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How to navigate empty nest syndrome

Experts say some people might experience empty nest syndrome over time. But for others, it hits right away.

EDEN PRAIRIE, Minn. — Goodbyes are always hard, especially when your kids leave home. Some parents might come down with empty nest syndrome.

"Empty nest syndrome – it’s not a medical diagnosis, it’s just more of when individuals experience sadness or loneliness when their last child goes off to adulthood," said Dr. Jessica Sosso with the Mayo Clinic. "Parents are going through a grief process of trying to find themselves."

Dr. Sosso says some people might experience empty nest syndrome over time. But for others, it hits right away.

The goodbye for Aaron Lange and his wife hit twice as hard.

"It was extremely sad," Lange said "We are a very tight family."

Their twin daughters Piper and Anika left for college at the same time. Piper is at the University of Minnesota-Duluth, and Anika went to Winona State University.

"When we moved the second one in and when we were driving home alone, it was sad,"  Lange said. "It was a somber drive."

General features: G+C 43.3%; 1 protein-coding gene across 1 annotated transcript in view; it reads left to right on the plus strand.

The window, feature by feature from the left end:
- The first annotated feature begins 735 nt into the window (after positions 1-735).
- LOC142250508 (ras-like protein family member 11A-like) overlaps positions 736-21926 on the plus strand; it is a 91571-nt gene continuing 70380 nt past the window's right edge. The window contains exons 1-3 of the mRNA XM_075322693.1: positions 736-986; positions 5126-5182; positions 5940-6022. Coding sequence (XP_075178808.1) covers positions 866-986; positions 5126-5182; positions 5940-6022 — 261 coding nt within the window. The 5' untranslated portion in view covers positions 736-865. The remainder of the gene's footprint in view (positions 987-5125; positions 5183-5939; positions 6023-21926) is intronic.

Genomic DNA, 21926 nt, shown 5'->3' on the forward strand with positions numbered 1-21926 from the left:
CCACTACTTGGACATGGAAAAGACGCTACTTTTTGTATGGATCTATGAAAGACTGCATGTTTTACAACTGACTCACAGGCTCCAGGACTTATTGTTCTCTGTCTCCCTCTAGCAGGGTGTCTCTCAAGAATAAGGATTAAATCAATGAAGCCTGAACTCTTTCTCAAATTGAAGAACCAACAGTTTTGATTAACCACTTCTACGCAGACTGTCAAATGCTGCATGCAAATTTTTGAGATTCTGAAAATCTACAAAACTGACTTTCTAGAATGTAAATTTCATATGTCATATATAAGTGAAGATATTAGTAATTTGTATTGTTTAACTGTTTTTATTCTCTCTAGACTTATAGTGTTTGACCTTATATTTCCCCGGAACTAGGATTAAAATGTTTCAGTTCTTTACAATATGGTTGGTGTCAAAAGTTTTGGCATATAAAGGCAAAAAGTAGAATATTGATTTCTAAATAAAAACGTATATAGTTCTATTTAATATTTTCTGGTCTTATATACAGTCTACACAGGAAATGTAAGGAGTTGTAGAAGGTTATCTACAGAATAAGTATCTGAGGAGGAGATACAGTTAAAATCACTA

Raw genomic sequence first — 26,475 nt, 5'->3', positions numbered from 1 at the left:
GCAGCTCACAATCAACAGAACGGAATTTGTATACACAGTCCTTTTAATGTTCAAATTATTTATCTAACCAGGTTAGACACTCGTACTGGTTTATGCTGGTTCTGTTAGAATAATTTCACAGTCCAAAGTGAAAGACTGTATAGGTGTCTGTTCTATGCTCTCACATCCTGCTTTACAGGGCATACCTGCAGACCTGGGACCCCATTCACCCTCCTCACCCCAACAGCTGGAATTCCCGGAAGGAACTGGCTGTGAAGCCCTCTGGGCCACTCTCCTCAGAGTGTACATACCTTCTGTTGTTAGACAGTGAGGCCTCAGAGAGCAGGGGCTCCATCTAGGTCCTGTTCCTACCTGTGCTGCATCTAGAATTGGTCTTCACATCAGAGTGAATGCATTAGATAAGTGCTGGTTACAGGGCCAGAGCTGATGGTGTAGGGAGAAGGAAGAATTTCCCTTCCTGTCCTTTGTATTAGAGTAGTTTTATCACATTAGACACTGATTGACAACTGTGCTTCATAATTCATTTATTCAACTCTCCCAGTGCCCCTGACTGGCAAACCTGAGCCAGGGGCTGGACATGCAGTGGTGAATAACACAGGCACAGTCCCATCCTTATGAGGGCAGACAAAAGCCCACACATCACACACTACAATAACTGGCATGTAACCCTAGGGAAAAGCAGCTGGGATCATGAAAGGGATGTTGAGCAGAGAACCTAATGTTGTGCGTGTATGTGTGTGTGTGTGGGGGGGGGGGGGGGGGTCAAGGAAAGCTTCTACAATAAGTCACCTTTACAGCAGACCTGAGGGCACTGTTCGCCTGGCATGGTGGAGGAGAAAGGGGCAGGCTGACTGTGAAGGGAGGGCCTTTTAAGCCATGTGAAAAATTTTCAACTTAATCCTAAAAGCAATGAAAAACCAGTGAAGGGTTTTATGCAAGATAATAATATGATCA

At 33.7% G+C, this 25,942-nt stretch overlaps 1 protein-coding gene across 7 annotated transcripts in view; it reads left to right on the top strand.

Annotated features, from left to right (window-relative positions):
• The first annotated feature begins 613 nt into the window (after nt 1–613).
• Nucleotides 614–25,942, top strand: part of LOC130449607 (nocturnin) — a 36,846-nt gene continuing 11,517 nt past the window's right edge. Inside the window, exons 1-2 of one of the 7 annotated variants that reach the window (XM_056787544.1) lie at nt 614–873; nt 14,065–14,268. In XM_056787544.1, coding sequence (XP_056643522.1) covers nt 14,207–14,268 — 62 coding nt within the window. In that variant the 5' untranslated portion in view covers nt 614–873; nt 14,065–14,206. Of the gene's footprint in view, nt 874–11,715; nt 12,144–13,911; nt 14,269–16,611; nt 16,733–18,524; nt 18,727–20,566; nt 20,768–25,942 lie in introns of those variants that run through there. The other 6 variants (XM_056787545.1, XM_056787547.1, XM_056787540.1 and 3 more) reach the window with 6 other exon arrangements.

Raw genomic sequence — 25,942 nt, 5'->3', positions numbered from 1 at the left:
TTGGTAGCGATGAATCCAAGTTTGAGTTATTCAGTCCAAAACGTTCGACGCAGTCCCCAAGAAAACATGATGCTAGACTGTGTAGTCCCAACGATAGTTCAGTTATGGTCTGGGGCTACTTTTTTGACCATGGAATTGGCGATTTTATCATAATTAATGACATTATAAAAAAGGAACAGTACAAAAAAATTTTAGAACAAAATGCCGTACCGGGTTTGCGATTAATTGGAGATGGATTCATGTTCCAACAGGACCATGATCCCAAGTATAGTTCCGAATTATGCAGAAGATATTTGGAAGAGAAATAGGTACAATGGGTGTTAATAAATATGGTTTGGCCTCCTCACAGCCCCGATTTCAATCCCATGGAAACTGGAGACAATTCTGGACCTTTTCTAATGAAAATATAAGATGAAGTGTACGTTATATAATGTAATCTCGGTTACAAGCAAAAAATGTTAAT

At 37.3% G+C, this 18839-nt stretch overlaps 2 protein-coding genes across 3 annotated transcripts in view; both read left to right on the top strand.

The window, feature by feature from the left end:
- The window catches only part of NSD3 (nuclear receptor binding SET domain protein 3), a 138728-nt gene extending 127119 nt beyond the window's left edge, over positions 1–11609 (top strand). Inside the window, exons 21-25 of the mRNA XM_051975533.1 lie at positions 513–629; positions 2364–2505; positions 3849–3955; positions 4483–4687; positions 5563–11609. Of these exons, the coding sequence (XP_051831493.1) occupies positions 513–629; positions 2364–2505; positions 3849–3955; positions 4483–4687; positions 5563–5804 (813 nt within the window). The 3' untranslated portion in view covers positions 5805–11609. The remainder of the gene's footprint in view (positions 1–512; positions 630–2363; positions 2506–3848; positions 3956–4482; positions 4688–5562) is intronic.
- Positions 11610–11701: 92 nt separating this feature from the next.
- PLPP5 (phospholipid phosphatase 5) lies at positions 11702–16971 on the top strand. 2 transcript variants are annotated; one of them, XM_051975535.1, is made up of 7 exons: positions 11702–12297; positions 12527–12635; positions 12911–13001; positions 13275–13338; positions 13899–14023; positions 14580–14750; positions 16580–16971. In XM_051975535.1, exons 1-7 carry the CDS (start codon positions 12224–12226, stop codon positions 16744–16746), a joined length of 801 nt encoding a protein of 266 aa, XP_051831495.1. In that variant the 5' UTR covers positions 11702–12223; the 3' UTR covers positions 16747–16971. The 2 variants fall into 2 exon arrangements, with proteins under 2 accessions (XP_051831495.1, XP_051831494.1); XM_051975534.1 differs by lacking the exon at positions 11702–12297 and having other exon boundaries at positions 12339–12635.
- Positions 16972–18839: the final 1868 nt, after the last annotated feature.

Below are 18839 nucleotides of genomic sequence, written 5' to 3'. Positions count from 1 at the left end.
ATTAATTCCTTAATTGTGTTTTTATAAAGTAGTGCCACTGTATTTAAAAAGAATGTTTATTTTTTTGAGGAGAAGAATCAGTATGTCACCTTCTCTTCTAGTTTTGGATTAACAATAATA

Dr. Sosso says that when parents start a new chapter in their lives, it can be hard. But it's also the perfect opportunity to focus on your partner – if you're married – and yourself.

"Resuming hobbies that they may have given up years ago," Dr. Sosso said. "Or also things like starting volunteering or maybe getting a part-time job."

Aaron and his wife found ways to do just that.

"We both coached our kids, so we are coaching new teams to fill the void," said Lange.

During this new chapter, the Langes were thankful for social media.

"We probably were able through Snapchat to see them physically almost every other day," said Lange. "One of them would call us to check in."

They're thankful they took a trip before the girls left, too, so they had memories to hold on to.

"Eventually, we realize that life goes on, and we figure out how to adjust, and things do get better," said Dr. Sosso.

Piper and Anika are back for the summer now.

"How much energy is at the dinner table that was lacking and missing when they were gone," said Lange. "I really missed that."

Goodbyes are always hard, but in this case, it's luckily not forever.

"They can still reach out no matter where they're at," said Lange.

The Lange family does have a son who's a sophomore in high school, so the nest isn't completely empty yet. But, they think their situation is unique because they said goodbye to two kids at once.  

For more tips on transitioning to an empty nest, click here.

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